The main lesson when buying an apartment in France is to act early if you feel that things are not going well or if you have any concerns. Beware if a property is an obvious bargain as it may mean there is a problem pending!
Find out about planning and administrative matters at the local town hall
It is a good idea to check with the local town hall at the outset regarding any planning issues or administrative disputes that could affect the property. Keep in mind, however, that the answers obtained may not necessarily be relied on for compensation if they later prove to be inaccurate. The key is to ask the right questions in writing as there is no such thing as a standard application form. For example in the United Kingdom a local search is obtained before the exchange of contracts, but in France the approximate equivalent is obtained after the signing of the preliminary contract (such as a promise to sell or a sales agreement). After signing the contract, you will benefit from a 10-day withdrawal period during which you can withdraw from the sale and be reimbursed for any deposit without having to justify a reason. It’s best to avoid having to go this route though.
Be aware that there may be pre-emption rights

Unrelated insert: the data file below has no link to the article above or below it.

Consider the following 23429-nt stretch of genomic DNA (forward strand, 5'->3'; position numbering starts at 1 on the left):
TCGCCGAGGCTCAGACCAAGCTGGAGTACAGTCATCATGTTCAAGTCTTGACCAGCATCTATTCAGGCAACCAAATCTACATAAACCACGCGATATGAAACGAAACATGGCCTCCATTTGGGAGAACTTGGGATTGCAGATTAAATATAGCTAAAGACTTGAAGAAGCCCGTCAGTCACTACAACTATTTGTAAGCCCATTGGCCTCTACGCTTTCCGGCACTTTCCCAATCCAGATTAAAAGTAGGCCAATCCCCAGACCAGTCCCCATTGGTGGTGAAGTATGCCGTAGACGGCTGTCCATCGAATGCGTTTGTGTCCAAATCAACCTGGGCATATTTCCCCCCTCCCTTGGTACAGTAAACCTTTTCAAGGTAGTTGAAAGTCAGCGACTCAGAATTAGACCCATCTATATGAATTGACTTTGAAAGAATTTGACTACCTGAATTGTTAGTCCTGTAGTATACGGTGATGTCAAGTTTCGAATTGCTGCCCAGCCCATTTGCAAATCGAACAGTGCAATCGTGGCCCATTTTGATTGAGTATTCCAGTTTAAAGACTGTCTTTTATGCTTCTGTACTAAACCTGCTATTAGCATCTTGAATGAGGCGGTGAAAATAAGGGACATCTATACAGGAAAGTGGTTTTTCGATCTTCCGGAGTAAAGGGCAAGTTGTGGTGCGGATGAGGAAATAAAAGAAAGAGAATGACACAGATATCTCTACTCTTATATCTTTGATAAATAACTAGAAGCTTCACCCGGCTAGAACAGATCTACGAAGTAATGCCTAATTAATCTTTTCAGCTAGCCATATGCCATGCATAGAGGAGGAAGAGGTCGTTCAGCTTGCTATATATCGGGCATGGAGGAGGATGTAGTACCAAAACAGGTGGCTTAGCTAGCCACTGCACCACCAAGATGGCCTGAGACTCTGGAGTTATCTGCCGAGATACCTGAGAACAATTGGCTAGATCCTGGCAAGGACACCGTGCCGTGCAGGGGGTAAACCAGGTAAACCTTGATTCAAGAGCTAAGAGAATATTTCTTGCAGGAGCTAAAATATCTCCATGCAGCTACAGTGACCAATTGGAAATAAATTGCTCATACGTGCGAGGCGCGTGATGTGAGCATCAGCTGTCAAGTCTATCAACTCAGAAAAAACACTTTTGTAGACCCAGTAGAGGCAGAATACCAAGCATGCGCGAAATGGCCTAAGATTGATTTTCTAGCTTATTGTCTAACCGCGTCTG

The most common right of first refusal is in favor of the town hall, which applies to many properties. If this exists, the notary must notify the town hall that the property must be sold and ask the town hall if it wishes to buy it at the same price (and under the same conditions). This right is rarely exercised in practice. The conclusion of the sale cannot take place before two months or before the notary has been informed that the town hall does not wish to buy the apartment. If the town hall decides to buy, you will get back any deposit paid to the real estate agent or notary.
If a French apartment is more than 10 years old, you will acquire it as is and in its condition on the date of the transfer and you will have no recourse against the seller as to the condition of the building or the fittings. . The seller gives no warranty as to hidden defects. After the purchase is finalized, you may be able to claim latent defects from your seller but this is a slow and arduous process as you will have to prove, among other things, that the seller was aware of the defect (it was not therefore not a hidden defect) but did not disclose it to the buyer, and / or acted in bad faith. Typical situations where this can occur are when the seller has built the house himself or has undertaken major renovations and is aware that the work is not to the correct standards or that the materials used were of inferior quality; or that the apartment and its annexes were built illegally. This guarantee does not extend to the usual investigations, as described below, and you only have a period of two years from the date of discovery of the defect to act.
The Carrez Law